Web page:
In the Jazz Age days of flappers, gangsters, and bathtub gin, Helen Morgan was the greatest torch singer, a petite brunette who sat atop pianos plaintively warbling sad songs about the men who mistreated her. More a profile of those songs than a detailed exposition of her life, this film
offers only a slice of a fabulous and unforgettable career. In this version, the fates of Morgan (Ann Blyth) and tough guy Larry (Paul Newman) are inextricably linked from the time he first spots her in Chicago, where she sings and does the hula in sideshows, through fame and ill-gotten fortune
(strong-arm sales of bootleg hooch), on to the collapse of both their careers--hers in alcoholism, his in prison. Along the way, they part, she takes up with Wade, a lawyer (Richard Carlson), and the three become partners in the House of Morgan, though Larry acts as if he and not Wade had financed
the nightclub. Although it looks as if the story is headed for a tragic ending, the final moments of the film are upbeat, if a little maudlin. Most of the wobbly plot is fictional, which is unfortunate since Morgan's true story was much more spectacular and, had it been followed, would have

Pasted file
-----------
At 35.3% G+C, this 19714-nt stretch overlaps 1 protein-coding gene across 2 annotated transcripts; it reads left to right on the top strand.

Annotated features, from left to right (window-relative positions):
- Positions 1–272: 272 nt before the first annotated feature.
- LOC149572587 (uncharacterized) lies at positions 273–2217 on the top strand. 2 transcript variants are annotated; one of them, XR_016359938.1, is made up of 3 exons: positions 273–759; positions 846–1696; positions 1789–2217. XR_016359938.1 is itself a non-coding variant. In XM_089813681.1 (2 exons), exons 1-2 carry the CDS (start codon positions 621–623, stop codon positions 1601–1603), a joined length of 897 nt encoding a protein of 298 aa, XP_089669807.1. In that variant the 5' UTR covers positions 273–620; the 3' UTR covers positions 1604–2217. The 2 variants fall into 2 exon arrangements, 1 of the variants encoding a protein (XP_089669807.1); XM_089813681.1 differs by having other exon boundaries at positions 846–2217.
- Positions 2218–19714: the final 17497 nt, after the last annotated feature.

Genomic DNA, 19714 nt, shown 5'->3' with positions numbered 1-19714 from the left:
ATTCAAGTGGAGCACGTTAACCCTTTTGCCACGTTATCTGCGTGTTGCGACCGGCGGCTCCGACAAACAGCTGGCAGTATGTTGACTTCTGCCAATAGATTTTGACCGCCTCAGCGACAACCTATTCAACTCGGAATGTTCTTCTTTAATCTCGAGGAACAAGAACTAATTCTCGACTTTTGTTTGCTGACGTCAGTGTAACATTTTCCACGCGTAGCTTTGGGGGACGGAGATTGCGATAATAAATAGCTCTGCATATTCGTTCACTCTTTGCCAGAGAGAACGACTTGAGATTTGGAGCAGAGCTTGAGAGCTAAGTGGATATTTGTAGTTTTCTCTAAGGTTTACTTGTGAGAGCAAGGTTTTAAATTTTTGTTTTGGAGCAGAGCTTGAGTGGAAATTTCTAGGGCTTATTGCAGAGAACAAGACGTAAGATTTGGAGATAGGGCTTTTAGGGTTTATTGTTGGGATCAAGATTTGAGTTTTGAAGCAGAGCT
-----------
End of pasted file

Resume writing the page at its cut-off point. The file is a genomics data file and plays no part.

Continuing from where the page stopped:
provided a finer film. Blyth is effective as the fragile torch singer and Newman is terrific as the leather-skinned hood who shows that tiny soft spot at the end. Carlson as the rich man is a prop, but Alan King is good as Larry's uneducated, goony sidekick. Gogi Grant dubbed Blyth. Songs include
"Bill" (Jerome Kern, P.G. Wodehouse), "Don't Ever Leave Me," "Can't Help Lovin' Dat Man," "Why Was I Born?" (Kern, Oscar Hammerstein II), "I Can't Give You Anything but Love" (Dorothy Fields, Jimmy McHugh), "If You Were the Only Girl in the World" (Clifford Grey, Nat D. Ayer), "The Love Nest"
(Otto Harbach, Louis A. Hirsch), "I'll Get By" (Roy Turk, Fred Ahlert), "Body and Soul" (Edward Heyman, Robert Sour, Frank Eyton, John Green), "Avalon" (Vincent Rose, Al Jolson), "Breezin' Along with the Breeze" (Haven Gillespie, Seymour Simons, Richard Whiting), "Someone to Watch over Me," "Do Do
Do," "I've Got a Crush on You" (George and Ira Gershwin).
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- Review: In the Jazz Age days of flappers, gangsters, and bathtub gin, Helen Morgan was the greatest torch singer, a petite brunette who sat atop pianos plaintively warbling sad songs about the men who mistreated her. More a profile of those songs than a detailed e… (more)